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Don Williams Plans Return to Touring, Despite Being 'Burned Out'

January 12, 1988|JOE EDWARDS | Associated Press

NASHVILLE, Tenn. — After releasing more than 20 albums and having more than 40 hit singles, singer Don Williams had a confession.

"I'm not that fond of my singing voice, and I never have been," said the soft-spoken, country music star.

But for 15 years, his whispering voice and soothing guitar have been behind such hits as "I Believe in You," "Amanda" and "Country Boy."

Thousands of people play his music at home. But Williams said he's not one of them.

"After I finish a project, I don't think about it anymore," he said. "I'm into what I'm going to do next rather than looking back and enjoying what I've already done."

The coming year could be a pivotal one for the 48-year-old entertainer, who was a member of the Pozo Seko Singers in the 1960s and acted with Burt Reynolds in two movies during the 1970s.

He has not been on concert tour since September, 1986, partly because he interrupted his career last spring to have back surgery. He plans four two-week tours this year, beginning in April, to see how his back holds up.

Williams is also re-evaluating the direction of his career with an eye to a new but undetermined challenge.

"I'm burned out on all the travel, the hours, the rooms and the restaurant food," he said. "Maybe it's time for me to do something else. But there's nothing in the back of my mind."

However, he still finds satisfaction in his well-crafted songs, often love ballads with poignant but simple lyrics and memorable melodies.

"I can only speak for myself, but good music is something that causes a reaction," he said. "It stirs up something emotionally or makes a reflection in a way you haven't thought about before.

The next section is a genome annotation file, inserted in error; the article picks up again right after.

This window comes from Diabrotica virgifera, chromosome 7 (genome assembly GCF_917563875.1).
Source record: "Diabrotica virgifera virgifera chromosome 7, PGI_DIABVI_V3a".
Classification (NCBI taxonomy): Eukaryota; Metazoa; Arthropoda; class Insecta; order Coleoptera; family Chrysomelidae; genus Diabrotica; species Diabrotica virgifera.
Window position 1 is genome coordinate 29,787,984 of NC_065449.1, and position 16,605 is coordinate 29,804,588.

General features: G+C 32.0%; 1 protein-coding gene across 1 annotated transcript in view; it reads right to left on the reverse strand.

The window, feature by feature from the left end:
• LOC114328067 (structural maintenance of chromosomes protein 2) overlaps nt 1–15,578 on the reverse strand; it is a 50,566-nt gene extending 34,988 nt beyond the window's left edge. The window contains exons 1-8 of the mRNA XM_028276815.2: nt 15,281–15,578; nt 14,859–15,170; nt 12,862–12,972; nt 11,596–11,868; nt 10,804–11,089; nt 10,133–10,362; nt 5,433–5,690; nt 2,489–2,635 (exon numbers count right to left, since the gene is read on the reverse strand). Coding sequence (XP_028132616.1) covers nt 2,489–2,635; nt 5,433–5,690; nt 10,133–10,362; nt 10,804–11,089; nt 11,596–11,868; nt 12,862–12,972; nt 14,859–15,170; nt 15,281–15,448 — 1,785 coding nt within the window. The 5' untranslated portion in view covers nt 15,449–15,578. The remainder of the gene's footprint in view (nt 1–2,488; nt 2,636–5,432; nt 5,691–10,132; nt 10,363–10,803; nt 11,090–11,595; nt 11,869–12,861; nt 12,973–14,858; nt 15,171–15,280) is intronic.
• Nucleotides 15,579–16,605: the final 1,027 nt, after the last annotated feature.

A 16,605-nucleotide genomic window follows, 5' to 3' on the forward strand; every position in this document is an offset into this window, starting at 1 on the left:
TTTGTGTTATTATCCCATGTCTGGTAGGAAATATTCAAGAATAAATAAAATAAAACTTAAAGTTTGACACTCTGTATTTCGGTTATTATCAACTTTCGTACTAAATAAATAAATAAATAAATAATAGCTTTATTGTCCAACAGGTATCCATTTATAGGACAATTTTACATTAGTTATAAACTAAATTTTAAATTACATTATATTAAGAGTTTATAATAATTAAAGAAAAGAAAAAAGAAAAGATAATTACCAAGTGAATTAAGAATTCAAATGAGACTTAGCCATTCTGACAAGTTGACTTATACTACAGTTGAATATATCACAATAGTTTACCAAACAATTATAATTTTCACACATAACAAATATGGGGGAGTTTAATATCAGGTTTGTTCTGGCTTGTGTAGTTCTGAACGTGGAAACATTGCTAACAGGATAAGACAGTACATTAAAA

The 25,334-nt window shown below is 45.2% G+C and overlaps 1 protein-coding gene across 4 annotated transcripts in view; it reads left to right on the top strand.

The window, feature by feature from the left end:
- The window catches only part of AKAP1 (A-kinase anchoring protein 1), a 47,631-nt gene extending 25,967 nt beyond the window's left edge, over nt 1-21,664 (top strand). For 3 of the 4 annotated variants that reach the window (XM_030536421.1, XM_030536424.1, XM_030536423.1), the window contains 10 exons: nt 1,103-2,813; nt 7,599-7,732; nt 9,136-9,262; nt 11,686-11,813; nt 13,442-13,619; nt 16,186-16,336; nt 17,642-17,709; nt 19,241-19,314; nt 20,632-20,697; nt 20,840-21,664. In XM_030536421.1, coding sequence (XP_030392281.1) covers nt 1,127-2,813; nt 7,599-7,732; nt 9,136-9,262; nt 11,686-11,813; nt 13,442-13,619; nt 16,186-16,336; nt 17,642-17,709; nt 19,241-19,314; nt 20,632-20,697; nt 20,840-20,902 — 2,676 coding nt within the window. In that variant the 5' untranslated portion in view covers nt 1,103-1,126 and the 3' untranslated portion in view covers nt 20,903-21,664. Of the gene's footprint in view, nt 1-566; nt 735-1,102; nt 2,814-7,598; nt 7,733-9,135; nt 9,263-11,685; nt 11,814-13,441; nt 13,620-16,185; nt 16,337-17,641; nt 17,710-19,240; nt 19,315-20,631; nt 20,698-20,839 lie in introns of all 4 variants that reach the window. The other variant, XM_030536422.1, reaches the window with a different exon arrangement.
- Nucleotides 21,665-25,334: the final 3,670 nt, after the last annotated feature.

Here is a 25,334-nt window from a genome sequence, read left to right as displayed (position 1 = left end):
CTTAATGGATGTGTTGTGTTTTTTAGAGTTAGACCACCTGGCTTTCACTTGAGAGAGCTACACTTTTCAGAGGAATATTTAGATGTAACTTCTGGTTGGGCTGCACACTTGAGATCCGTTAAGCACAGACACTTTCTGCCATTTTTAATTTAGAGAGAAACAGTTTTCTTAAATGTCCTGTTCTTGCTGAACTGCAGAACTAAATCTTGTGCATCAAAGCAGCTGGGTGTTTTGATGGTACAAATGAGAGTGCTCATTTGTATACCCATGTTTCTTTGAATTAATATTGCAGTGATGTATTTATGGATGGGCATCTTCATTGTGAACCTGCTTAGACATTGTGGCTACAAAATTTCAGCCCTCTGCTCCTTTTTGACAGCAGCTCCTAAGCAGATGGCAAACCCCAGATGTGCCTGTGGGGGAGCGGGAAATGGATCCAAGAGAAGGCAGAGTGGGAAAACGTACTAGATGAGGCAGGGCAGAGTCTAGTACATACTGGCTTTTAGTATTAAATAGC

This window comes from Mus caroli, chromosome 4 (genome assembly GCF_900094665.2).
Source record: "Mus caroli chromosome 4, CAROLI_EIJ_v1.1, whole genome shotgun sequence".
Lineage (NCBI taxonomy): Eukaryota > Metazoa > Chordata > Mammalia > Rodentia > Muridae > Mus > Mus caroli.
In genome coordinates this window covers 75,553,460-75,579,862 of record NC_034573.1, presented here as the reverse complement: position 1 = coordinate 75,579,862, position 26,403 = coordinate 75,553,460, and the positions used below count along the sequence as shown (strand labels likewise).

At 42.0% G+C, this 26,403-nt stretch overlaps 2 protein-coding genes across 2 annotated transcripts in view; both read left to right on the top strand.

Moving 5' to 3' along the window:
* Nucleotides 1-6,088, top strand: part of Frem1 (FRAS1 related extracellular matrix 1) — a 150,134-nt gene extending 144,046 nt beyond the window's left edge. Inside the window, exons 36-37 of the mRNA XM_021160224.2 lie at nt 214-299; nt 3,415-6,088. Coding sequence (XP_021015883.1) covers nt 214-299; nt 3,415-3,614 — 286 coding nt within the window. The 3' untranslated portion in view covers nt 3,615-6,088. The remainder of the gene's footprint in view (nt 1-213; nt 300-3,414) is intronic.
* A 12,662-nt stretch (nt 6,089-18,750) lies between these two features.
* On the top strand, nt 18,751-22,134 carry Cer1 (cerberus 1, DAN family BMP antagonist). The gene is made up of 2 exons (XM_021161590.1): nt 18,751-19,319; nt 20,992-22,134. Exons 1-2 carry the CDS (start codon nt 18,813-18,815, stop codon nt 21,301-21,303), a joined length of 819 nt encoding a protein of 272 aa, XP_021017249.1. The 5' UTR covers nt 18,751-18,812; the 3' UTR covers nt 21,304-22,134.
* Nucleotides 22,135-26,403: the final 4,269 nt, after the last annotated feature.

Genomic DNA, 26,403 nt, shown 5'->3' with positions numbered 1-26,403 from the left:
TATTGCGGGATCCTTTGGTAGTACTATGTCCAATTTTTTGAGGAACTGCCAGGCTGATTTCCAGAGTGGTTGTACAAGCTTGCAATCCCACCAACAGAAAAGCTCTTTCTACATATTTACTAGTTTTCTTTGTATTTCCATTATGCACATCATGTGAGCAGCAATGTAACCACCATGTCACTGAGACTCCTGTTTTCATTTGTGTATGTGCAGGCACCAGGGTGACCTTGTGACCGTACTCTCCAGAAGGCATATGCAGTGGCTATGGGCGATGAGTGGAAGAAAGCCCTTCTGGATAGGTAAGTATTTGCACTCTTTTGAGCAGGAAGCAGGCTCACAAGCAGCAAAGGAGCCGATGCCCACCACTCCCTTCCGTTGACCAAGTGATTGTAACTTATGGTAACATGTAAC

"In assessing songs, I look for those qualities. I look for songs that are not complicated, that are very direct. I like a freshness in the music or the statement.

"I have never cared for (love) triangle songs or ones promoting drinking. I've always felt the responsibility not to promote those. A lot of people do those things, and the people want to hear them and feel OK. Enough people are doing those songs that I don't need to take my time with it."

Williams, who grew up in Corpus Christi, Tex., appeared with Reynolds in the movies "Smokey and the Bandit II" and "W.W. and the Dixie Dancekings."

Acting is one of the diversions that appeals to him.

"I've always thought I'd like to try it again, but I don't know what I'd want to do. It's challenging. Burt and I got along real well. I have all the respect in the world for him."

Before beginning his country music career, Williams and two others formed the Pozo Seko Singers, who are best remembered for their hit, "Time."

That song "was more in the tradition of folksy type things like Gordon Lightfoot. . . . It had a striking melody and was something everyone thinks about: Time, where did you go? It all rushes by so fast."

In the past 15 years as a country-style singer, he has won many awards in the United States and abroad. He was voted male vocalist of the year by the Country Music Assn. in 1978. Overseas, his honors range from the United Kingdom "artist of the decade," as chosen by the publication Country Music People, to all-time favorite artist in the Ivory Coast.

His music, too, has been recorded by a diverse array of artists. Eric Clapton recorded his "We're More Than Friends" and Pete Townshend redid his "Til the Rivers All Run Dry."

His current release is "I Wouldn't Be a Man," which is a follow-up to the fall hit "I'll Never Be in Love Again." His earlier songs include "Tulsa Time," "You're My Best Friend," "Some Broken Hearts Never Mend" and "We Got a Good Fire Goin'."

"Sometimes I worry that this will be the album they (the public) don't like or this will be the single where they say, 'Why did he do that?'

"Music is not music to me unless there's a spiritual quality to it," he said. "Standing before the fans is a thrill when you sing, and the songs mean something to you and the audience reacts in the same way."

His weather-beaten cowboy hat has become his trademark. "I don't feel like I'm dressed unless I have a hat on," he said. "I don't like the sun in my eyes or my hair blowing all over the place."

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